Biology 101

Lizeth Leon

1.The light-dependent reactions starts within Photosystem II. When the excited electron reaches the special chlorophyll molecule at the reaction centre of Photosystem II it is passed on to the chain of electron carriers. This chain of electron carriers is found within the thylakoid membrane. As this excited electron passes from one carrier to the next it releases energy. This energy is used to pump protons (hydrogen ions) across the thylakoid membrane and into the space within the thylakoids. This forms a proton gradient. The protons can travel back across the membrane, down the concentration gradient, however to do so they must pass through ATP synthase. ATP synthase is located in the thylakoid membrane and it uses the energy released from the movement of protons down their concentration gradient to synthesis ATP from ADP and inorganic phosphate. The synthesis of ATP in this manner is called non-cyclic photophosphorylation uses the energy of excited electrons from photosystem II.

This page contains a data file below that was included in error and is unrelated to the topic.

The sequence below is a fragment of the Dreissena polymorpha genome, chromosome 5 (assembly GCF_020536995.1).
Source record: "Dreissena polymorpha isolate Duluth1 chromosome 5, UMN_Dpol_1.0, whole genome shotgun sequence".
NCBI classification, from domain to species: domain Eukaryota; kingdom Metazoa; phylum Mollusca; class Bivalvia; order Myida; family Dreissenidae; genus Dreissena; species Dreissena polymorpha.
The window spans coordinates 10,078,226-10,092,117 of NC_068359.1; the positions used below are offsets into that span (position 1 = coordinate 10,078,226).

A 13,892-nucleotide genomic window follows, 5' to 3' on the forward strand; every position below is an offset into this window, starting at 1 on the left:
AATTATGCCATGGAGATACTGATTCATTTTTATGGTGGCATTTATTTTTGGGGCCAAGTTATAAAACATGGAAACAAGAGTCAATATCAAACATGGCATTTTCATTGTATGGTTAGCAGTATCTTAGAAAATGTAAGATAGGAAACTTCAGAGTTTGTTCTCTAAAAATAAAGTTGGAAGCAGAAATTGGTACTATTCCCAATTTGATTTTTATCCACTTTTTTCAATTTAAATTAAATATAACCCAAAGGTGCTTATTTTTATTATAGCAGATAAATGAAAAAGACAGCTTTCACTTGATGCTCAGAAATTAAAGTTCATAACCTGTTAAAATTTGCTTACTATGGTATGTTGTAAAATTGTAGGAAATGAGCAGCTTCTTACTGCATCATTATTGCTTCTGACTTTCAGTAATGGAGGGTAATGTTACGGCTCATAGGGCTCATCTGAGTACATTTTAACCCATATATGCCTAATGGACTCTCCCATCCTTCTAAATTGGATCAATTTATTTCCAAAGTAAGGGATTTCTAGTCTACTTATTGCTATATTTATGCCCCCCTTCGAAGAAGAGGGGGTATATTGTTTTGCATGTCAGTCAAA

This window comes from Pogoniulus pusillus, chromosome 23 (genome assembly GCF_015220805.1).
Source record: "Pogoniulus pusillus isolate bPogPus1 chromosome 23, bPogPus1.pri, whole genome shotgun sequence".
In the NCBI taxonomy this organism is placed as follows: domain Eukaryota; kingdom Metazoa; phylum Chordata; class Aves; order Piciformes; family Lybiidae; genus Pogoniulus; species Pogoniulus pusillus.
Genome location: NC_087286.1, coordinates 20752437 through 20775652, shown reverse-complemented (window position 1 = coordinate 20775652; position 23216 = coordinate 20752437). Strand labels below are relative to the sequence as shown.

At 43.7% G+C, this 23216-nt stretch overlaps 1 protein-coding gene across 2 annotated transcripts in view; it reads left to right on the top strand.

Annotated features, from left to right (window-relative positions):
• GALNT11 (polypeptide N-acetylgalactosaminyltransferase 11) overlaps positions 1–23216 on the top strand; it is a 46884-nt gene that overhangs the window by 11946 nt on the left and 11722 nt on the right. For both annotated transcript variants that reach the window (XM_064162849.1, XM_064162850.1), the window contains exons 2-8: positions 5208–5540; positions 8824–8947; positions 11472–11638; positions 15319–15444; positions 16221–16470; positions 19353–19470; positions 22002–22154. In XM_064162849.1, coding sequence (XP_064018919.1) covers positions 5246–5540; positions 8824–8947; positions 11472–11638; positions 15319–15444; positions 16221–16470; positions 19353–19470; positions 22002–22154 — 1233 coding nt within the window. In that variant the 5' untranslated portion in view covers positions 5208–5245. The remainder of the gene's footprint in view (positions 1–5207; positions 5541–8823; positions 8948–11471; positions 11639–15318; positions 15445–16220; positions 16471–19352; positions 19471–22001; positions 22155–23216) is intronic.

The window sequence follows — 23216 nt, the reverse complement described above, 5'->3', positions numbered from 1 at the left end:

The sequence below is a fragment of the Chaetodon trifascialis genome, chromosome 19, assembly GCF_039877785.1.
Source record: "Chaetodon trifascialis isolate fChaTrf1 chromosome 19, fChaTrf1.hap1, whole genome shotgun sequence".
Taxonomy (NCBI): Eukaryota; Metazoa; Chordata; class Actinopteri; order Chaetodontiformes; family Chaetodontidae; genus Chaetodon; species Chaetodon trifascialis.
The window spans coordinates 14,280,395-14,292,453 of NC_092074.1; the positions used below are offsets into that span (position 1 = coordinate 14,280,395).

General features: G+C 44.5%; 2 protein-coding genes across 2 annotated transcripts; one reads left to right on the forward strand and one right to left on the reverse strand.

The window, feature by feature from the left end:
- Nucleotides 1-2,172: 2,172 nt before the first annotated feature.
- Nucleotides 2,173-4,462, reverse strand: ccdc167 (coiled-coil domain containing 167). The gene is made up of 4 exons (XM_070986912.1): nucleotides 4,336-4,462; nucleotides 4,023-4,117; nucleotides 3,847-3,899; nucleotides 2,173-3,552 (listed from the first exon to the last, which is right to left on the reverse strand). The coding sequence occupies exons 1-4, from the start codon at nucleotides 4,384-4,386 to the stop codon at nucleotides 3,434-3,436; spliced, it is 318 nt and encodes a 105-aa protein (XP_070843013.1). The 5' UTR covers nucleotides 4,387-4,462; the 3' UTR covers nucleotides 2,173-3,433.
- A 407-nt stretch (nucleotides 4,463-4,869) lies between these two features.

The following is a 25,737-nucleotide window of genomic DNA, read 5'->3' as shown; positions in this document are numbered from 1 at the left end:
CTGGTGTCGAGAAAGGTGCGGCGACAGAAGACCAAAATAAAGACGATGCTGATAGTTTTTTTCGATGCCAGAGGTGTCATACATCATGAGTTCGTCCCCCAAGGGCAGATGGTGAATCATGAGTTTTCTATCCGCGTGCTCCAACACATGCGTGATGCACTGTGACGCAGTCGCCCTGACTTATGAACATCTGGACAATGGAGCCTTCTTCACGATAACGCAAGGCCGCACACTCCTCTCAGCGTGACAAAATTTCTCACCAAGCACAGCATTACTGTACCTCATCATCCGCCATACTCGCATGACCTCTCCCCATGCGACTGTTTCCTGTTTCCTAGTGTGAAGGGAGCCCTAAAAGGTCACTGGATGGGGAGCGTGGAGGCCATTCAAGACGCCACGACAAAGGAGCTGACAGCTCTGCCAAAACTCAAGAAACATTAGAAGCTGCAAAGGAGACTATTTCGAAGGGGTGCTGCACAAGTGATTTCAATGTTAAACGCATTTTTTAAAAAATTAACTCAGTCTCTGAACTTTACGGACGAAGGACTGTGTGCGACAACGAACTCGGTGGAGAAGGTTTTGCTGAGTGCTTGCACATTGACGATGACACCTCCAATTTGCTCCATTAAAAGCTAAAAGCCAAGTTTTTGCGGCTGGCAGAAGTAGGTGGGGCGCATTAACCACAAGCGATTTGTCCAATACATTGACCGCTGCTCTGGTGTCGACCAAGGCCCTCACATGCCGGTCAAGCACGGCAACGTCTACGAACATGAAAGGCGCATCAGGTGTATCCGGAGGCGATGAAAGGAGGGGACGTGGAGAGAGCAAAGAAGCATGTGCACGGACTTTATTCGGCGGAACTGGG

2.The light independent reactions of photosynthesis occur in the stroma of the chloroplast and involve the conversion of carbon dioxide and other compounds into glucose. The light-independent reactions can be split into three stages, these are carbon fixation, the reduction reactions and finally the regeneration of ribulose bisphosphate. Collectively these stages are known as the Calvin Cycle.During carbon fixation, carbon dioxide in the stroma (which enters the chloroplast by diffusion) reacts with a five-carbon sugar called ribulose bisphosphate (RuBP) to form a six-carbon compound. This reaction is catalyzed by an enzyme called ribulose bisphosphate carboxylase large amounts present within the stroma, otherwise known as rubisco. As soon as the six-carbon compound is formed, it splits to form two molecules of glycerinate 3-phosphate. Glycerinate 3-phosphate is then used in the reduction reactions.
3.Plants make their own food. They take water...